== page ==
Researchers have discovered that happiness and life satisfaction can be achieved even without material wealth.
The prevailing belief that economic growth is the key to happiness has been challenged by this research, which found that many societies with low monetary incomes reported remarkably high levels of life satisfaction, comparable to those in wealthier countries. This revelation raises questions about the universality of the link between wealth and happiness.
Global surveys, such as the World Happiness Report, have often overlooked small-scale societies where monetary exchanges play a minimal role in daily life. These societies rely directly on nature for their livelihoods. By disregarding these communities, previous studies have skewed the understanding of what truly contributes to human well-being.
The study was conducted by the Institute of Environmental Science and Technology of the Universitat Autònoma de Barcelona (ICTA-UAB) in collaboration with McGill University in Canada. The study focused on Indigenous and local communities from 19 different sites worldwide
The survey encompassed 2,966 individuals and revealed that only 64% of the households had any cash income. Despite this, the average life satisfaction score across the studied small-scale societies was an impressive 6.8 out of 10. Some communities even reported scores higher than 8, similar to those of wealthy Scandinavian countries.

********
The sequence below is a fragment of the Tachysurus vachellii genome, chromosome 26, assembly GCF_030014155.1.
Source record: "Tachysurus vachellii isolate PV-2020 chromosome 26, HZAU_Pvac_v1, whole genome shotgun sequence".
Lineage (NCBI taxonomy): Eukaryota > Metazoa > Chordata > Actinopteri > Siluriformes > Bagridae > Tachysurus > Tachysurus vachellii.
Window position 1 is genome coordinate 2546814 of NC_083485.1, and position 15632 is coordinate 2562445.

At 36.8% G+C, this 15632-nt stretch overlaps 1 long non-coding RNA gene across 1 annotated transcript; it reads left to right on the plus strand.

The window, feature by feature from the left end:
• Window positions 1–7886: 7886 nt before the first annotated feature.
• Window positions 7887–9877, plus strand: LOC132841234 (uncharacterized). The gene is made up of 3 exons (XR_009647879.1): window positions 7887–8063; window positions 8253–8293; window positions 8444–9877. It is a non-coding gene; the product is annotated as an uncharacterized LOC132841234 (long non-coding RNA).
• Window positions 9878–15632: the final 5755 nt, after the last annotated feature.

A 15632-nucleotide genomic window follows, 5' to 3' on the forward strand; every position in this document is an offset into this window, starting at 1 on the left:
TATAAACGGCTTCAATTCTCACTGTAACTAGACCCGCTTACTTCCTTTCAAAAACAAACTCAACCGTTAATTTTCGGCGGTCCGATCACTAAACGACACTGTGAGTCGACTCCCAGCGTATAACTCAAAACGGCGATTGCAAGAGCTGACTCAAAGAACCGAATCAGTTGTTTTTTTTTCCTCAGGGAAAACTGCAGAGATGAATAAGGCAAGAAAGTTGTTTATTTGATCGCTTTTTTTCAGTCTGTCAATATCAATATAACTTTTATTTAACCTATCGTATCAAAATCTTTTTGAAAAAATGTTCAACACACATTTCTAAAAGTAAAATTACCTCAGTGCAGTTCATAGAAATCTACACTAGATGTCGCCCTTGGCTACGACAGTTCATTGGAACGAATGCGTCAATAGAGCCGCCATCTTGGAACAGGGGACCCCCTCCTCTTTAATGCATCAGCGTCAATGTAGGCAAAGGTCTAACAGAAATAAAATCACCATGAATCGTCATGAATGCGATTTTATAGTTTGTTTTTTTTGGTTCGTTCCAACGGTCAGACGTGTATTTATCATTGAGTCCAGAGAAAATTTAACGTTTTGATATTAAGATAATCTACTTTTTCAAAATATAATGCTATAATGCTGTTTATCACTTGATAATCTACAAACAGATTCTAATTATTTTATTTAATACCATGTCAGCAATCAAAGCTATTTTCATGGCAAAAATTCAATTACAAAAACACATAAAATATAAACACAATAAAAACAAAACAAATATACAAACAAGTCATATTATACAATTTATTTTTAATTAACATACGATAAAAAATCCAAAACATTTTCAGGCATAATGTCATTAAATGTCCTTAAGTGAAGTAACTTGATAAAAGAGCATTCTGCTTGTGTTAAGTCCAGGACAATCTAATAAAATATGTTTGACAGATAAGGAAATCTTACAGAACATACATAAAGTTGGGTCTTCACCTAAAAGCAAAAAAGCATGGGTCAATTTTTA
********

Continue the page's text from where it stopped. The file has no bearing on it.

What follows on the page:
Eric Galbraith, lead author of the study and researcher at ICTA-UAB and McGill University, emphasizes that these findings challenge the notion that material wealth generated by industrialized economies is essential for happiness. This opens up new possibilities for sustainable development and human well-being, as it demonstrates that resource-intensive economic growth is not a prerequisite for achieving high levels of subjective well-being.
While the study sheds light on the fact that people in many Indigenous and local communities report high levels of life satisfaction, it does not provide clear-cut reasons for this phenomenon. However, previous research suggests that factors such as strong family and social support systems, spiritual beliefs, and a deep connection to nature play crucial roles in their happiness.